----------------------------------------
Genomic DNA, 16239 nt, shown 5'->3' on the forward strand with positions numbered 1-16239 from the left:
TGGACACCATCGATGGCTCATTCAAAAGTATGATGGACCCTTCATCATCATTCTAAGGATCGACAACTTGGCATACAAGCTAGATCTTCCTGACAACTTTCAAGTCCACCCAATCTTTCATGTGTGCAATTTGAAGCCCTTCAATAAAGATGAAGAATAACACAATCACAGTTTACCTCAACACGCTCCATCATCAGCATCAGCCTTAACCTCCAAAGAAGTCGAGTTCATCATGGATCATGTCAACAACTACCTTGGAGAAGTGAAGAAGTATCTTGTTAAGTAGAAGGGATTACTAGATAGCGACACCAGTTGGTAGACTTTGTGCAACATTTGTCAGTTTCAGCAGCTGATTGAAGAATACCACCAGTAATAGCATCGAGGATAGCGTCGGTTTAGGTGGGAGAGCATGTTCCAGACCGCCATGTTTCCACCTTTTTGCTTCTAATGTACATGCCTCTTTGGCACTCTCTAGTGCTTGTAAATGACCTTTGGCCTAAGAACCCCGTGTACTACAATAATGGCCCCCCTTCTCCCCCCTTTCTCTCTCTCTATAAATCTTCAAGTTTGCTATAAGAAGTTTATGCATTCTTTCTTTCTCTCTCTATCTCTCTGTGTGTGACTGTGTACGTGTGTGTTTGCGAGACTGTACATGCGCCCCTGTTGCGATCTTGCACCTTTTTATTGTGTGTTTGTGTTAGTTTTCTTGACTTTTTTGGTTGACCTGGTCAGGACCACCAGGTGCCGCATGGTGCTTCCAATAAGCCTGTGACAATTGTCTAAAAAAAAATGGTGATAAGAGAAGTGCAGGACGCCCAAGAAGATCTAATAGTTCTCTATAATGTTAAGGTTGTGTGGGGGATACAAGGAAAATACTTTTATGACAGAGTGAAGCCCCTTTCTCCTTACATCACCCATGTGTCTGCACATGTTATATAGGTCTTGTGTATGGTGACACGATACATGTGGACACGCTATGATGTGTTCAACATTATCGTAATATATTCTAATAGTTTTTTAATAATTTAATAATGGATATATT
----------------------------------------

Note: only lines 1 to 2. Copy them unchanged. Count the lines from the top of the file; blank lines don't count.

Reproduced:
Genomic DNA, 16239 nt, shown 5'->3' on the forward strand with positions numbered 1-16239 from the left:
TGGACACCATCGATGGCTCATTCAAAAGTATGATGGACCCTTCATCATCATTCTAAGGATCGACAACTTGGCATACAAGCTAGATCTTCCTGACAACTTTCAAGTCCACCCAATCTTTCATGTGTGCAATTTGAAGCCCTTCAATAAAGATGAAGAATAACACAATCACAGTTTACCTCAACACGCTCCATCATCAGCATCAGCCTTAACCTCCAAAGAAGTCGAGTTCATCATGGATCATGTCAACAACTACCTTGGAGAAGTGAAGAAGTATCTTGTTAAGTAGAAGGGATTACTAGATAGCGACACCAGTTGGTAGACTTTGTGCAACATTTGTCAGTTTCAGCAGCTGATTGAAGAATACCACCAGTAATAGCATCGAGGATAGCGTCGGTTTAGGTGGGAGAGCATGTTCCAGACCGCCATGTTTCCACCTTTTTGCTTCTAATGTACATGCCTCTTTGGCACTCTCTAGTGCTTGTAAATGACCTTTGGCCTAAGAACCCCGTGTACTACAATAATGGCCCCCCTTCTCCCCCCTTTCTCTCTCTCTATAAATCTTCAAGTTTGCTATAAGAAGTTTATGCATTCTTTCTTTCTCTCTCTATCTCTCTGTGTGTGACTGTGTACGTGTGTGTTTGCGAGACTGTACATGCGCCCCTGTTGCGATCTTGCACCTTTTTATTGTGTGTTTGTGTTAGTTTTCTTGACTTTTTTGGTTGACCTGGTCAGGACCACCAGGTGCCGCATGGTGCTTCCAATAAGCCTGTGACAATTGTCTAAAAAAAAATGGTGATAAGAGAAGTGCAGGACGCCCAAGAAGATCTAATAGTTCTCTATAATGTTAAGGTTGTGTGGGGGATACAAGGAAAATACTTTTATGACAGAGTGAAGCCCCTTTCTCCTTACATCACCCATGTGTCTGCACATGTTATATAGGTCTTGTGTATGGTGACACGATACATGTGGACACGCTATGATGTGTTCAACATTATCGTAATATATTCTAATAGTTTTTTAATAATTTAATAATGGATATATT